Summary: Learn from Barnabas. Know the power of encouragement and believe in the power of the Holy Spirit in changing lives. Don’t just look at who a person is, but who he can become in Christ.

Paul wanted to go on a second missionary journey, to return the churches they had visited on the first journey.

• He shared the plan with Barnabas, who suggested taking John Mark with them again, and a quarrel broke out.

• Mark had travelled with them on the first journey (Acts 13:5 ‘as their helper’), but did not complete the journey with them; he left them halfway.

Acts 13:13 “From Paphos, Paul and his companions sailed to Perga in Pamphylia, where John left them to return to Jerusalem.”

Why did he left? We do not know. It could be because of the tiring journey, the many sacrifices he had to make in travelling from one place to another, and being their helper, or simply for a lack of commitment.

• Whatever the reason, it wasn’t good. Paul did not take it well. To him, Mark has failed them, and probably, failed God in making such a desertion.

• Paul was a tough and determined man - remember because he was converted, he was out beatings up and killing followers of Christ – and he has little sympathy for such weaknesses.

• Paul was not willing to let this failure follow them again on a second journey.

Barnabas was however, determined to take Mark on this second journey, and give him a second chance.

• We thank God for people like Barnabas. No wonder the early church called him, “son of encouragement”!

Acts 4:36 “Joseph, a Levite from Cyprus, whom the apostles called Barnabas (which means Son of Encouragement)...”

In fact, he was the one who encouraged Paul when he first came.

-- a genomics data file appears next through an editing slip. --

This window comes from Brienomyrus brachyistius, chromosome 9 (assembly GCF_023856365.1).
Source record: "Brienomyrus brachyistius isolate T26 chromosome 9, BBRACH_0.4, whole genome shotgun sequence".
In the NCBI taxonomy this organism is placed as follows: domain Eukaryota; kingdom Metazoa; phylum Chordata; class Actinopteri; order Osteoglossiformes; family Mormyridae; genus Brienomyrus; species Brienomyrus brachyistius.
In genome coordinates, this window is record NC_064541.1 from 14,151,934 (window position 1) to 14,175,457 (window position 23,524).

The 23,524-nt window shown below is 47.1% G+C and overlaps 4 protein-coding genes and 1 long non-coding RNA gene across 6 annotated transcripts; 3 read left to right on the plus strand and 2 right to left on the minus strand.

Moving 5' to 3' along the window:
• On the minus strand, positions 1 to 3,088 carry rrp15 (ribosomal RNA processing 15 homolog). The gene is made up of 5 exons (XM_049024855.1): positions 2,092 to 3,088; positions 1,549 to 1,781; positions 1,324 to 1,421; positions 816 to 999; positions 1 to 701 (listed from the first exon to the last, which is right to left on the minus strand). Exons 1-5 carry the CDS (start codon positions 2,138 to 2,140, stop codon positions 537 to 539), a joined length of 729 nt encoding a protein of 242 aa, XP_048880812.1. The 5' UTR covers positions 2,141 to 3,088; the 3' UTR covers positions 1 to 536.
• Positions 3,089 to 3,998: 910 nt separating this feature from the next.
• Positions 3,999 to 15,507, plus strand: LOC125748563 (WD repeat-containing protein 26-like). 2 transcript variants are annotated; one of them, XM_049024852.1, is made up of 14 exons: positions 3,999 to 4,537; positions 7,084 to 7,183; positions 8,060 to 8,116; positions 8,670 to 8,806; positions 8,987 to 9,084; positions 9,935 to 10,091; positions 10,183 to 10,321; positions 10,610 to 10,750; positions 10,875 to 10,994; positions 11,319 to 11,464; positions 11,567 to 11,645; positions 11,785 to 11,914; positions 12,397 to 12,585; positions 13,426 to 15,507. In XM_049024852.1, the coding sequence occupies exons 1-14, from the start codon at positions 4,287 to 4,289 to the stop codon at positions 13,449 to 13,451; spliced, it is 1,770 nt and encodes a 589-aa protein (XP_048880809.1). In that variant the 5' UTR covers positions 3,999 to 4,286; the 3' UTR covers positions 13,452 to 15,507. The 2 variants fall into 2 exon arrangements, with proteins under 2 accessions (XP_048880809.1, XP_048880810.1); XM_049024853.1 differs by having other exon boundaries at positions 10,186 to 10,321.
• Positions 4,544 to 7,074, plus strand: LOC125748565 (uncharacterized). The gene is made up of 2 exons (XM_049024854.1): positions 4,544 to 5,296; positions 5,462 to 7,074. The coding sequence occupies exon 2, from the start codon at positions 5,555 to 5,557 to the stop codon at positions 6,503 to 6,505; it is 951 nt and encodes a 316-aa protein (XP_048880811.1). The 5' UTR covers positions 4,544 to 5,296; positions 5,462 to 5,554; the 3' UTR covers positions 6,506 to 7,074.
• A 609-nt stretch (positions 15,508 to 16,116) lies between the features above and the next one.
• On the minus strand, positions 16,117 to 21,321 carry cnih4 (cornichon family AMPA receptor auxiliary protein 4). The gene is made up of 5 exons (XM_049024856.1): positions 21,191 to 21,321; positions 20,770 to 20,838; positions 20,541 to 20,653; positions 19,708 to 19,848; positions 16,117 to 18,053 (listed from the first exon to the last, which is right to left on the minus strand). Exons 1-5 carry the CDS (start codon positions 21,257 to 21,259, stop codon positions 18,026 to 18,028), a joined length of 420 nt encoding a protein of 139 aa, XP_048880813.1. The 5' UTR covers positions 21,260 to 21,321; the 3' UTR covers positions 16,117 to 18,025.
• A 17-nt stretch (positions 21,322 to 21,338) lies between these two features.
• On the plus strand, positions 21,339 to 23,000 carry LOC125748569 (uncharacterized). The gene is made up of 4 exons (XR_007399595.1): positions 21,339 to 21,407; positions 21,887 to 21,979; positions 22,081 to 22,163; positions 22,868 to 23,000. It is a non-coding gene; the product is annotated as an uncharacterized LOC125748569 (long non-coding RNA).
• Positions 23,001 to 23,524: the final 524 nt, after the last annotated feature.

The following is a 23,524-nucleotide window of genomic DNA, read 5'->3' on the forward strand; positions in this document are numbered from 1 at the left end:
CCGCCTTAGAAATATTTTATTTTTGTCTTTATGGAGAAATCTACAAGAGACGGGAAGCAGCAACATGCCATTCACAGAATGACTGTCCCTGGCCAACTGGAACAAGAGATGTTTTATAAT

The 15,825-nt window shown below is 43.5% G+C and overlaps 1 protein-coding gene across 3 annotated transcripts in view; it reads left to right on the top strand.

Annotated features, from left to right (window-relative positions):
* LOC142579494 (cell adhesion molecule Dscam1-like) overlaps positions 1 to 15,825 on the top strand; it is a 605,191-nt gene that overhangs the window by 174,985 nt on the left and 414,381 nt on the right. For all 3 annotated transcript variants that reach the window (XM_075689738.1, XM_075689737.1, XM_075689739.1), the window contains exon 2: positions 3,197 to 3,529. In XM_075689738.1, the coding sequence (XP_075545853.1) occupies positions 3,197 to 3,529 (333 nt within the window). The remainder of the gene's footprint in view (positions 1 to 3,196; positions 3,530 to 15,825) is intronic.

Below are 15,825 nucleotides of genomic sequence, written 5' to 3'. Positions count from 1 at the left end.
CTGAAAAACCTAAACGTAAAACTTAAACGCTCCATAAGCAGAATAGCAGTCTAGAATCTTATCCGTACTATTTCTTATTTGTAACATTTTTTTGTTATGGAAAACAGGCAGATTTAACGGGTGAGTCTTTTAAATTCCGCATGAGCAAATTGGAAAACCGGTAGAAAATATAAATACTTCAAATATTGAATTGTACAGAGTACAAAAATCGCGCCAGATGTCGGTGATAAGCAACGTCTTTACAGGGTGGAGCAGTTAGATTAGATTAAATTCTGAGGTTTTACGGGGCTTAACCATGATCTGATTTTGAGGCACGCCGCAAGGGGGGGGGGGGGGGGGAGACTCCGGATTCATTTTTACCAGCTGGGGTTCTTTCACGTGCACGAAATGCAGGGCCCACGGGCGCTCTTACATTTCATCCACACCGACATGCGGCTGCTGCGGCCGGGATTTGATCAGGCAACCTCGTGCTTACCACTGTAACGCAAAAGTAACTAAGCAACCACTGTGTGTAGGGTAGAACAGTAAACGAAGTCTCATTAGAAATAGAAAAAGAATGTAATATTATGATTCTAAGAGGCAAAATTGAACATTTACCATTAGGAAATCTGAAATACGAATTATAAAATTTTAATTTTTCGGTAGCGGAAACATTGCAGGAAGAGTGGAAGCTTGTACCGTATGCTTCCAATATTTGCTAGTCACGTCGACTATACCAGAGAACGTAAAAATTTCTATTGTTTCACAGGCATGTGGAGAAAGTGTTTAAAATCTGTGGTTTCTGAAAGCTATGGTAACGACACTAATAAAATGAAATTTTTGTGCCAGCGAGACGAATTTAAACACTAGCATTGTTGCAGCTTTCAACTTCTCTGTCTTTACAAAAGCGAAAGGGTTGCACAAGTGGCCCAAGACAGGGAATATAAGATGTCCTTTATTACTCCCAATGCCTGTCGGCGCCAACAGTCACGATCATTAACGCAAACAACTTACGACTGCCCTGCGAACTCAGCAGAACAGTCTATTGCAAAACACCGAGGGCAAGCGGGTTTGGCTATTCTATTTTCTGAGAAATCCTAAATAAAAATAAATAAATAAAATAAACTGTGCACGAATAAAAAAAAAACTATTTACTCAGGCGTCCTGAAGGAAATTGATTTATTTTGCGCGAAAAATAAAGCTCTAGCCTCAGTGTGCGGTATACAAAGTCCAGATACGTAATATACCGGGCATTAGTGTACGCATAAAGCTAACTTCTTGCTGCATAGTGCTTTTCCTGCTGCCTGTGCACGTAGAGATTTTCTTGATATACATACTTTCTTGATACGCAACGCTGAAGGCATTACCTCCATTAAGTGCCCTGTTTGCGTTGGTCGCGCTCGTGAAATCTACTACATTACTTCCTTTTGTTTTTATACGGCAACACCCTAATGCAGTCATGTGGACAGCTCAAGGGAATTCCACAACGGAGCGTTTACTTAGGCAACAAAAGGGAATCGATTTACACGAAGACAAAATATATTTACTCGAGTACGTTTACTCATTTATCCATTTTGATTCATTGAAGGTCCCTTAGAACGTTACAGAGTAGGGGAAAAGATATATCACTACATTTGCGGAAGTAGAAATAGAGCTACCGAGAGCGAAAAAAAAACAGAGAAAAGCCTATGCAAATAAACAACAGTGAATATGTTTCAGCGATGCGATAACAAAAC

Acts 9:26-27 “When he came to Jerusalem, he tried to join the disciples, but they were all afraid of him, not believing that he really was a disciple. 27But Barnabas took him and brought him to the apostles. He told them how Saul on his journey had seen the Lord and that the Lord had spoken to him, and how in Damascus he had preached fearlessly in the name of Jesus.”

• It was Barnabas who stood by Saul when the church doubted him.

• We see here an older brother, with more experience of life, helping the younger ones adapt and learn, and grow in their faith and ministry - first with Saul, and now with John Mark.

That’s the wisdom of Barnabas – he saw the potential in a person. That’s what God sees in us, and that’s what we must see in each other.

• Barnabas took Mark and mentored him in their second mission work together. It takes faith and a willingness to say “I believe in you!”

What happened to Mark subsequently?

• We have no news of him until more than a decade later, when Paul mentioned him in Col 4:10 “My fellow prisoner Aristarchus sends you his greetings, as does Mark, the cousin of Barnabas. (You have received instructions about him; if he comes to you, welcome him.)”

• Again in 2 Tim 4:11 near the end of Paul’s life: “Only Luke is with me. Get Mark and bring him with you, because he is helpful to me in my ministry.”

• That’s over a decade after this critical remark in Acts 15. Mark was no longer a helper but a fellow worker (cf. Philemon 24 signing off with Mark as my fellow worker.)

Mark has changed, quite remarkable, because a Barnabas believed in him. Someone did not write him off when he failed.

• How do you feel if you failed and you are written off for good? Barnabas made that different in his cousin Mark.

• Change can come, and it comes through encouragement.


Think for a moment:

• When children make those first attempts at walking, what do they need? Encouragement.

• When someone is challenged to do something that may be slightly beyond his ability, what do we give him? Encouragement.

• What does a person struggling to cope with difficulties need? Encouragement.

• In a race, what do you give the runners? Encouragement.

What can really change a life? Encouragement.

• Think back on your own life, who are those who have made an impact in your life? They are usually those who have taken the time to encourage you.

• Yet very often, in relationships, we tend to look for faults and weaknesses. We do the direct opposite of what would bring change.

In fact, encouraging someone does not come naturally to most of us. We need to make an effort to say something good, to encourage and build somebody up.

• We can afford to do that more. Adopt the mindset of Barnabas. Affirm people and make a positive difference in their lives.

Copy Sermon to Clipboard with PRO Download Sermon with PRO
Talk about it...

Nobody has commented yet. Be the first!

Join the discussion